Today started like any other day - with the roosters crowing all over the village, my alarm going off before the sun is up, and my cocoon too warm to want to emerge. But emerge I must - I have lots of children who want to talk to me today. And who knows what the day may hold? I certainly didn't!
When I arrived at school, I took one look at my co-teacher Lika and asked her why she wasn't home in bed. She looked terrible. She had a horrendous headache and a fever. I told her that I would take her classes, and that she should go home, but she said she needed to be at school. I didn't press the issue - I didn't have to - all the other teachers descended on her like a flock of mother hens and insisted that she go to the doctor. Georgians are very, very insistent. Lika went to the doctor, and left her classes to me. All the classes went along fine, although I did get some blank stares now and then. But the students know more than they think they know, and it was nice to hold class in English without Lika translating too quickly when someone doesn't immediately respond to me. Of course we didn't get as much done as I had planned, but I think that getting through the lesson is secondary to making the kids think! There are a couple of students in each class who excel, and they have picked up their teacher's habit of translating at any pause. I quickly shushed anyone who started to speak Georgian - they caught on and let their classmates work it out for themselves. Now if I can only get my co-teachers to do the same!
Something I learned today: the "hairy eyeball" (as my dad calls it) works just as well on Georgian students as it does on American ones!
Since it is getting colder and the mornings are especially cold, I have switched to running after school instead of before. Today was my day to run, so I went out for a nice 40-minute run to the bridge and back. Since it was "rush hour," I had to run around a lot of cows who were on their way home. They all looked at me as I ran by - their eyes held no clue as to what they were thinking - they all gave me blank stares. I received a handfull of flowers from a student - so sweet! - but it is a little tricky to focus on my workout while holding flowers! I have decided that the whole idea of a "workout" is not a Georgian idea. Today's experience proved this theory. I had just turned around at the bridge and had passed a few houses when I saw two of my students standing on the side of the road with a couple of women. They waved to me to stop, and I did, killing my stopwatch at the same time. One of the women, Eka, introduced herself to me in relatively decent English and said that she had been wanting to meet me, and this was her house, and wouldn't I like to come in. Of course I didn't want to go in - I was in the middle of my run, sweaty, and not wanting to stop and get chilled - but, this is Georgia, and refusing an invitation is rude - and, like I said, Georgians are very, very insistent. So I told her that I would come in for a minute. She introduced me to her in-laws and her little daughter. We sat at the table and her mother-in-law set out plates, forks, and a bowl of fruit and started cutting up an orange. At least it was fruit, not cookies or khachapuri! I can take oranges mid-run! I thanked her and ate a few sections of the orange. But when she broke out the glasses and started pouring me some cognac, I declined - insistently. She couldn't understand why I didn't want any, and even though Eka speaks English, she didn't really understand either. I tried to tell them that I was in the middle of my run - I still had about 18 minutes to run back home, and cognac would not be good to drink while running. They both looked at me with blank stares (I got a lot of those today). Eka wanted to spend time talking in English. I told her that we could plan another day to have some English conversation. She couldn't understand why I didn't want to just sit and talk at that moment. I tried to explain again that I was in the middle of my workout - I was sweaty and starting to get cold since I was wet and I still had to finish my run before I could get warm and dry. Finally when I said that I didn't want to get sick from being wet outside in the cold, she understood. I promised to drop off my phone number (which I still don't know) on Thursday so we could set a day to talk. She took English classes in college, but doesn't get to use it very much. I told her that we could get together every week so she can practice. She walked me out and kissed me on the cheek as I went out the gate to finish my run.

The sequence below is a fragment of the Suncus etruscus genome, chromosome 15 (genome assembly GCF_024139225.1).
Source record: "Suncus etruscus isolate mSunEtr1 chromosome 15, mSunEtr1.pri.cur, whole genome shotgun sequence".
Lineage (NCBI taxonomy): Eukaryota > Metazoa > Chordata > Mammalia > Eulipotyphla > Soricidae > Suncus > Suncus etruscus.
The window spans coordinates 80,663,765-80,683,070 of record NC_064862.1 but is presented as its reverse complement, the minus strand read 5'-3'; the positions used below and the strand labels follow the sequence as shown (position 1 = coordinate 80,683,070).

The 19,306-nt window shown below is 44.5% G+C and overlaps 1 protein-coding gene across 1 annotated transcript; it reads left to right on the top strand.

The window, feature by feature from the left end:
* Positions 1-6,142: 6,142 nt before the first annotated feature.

While contemplating what had just happened, I noticed two pigs on the side of the road. Seeing pigs is very normal, but I thought their "pig-pile" was a little different. Then I realized they were mating right there on the side of the road. They watched me run by with .....blank stares!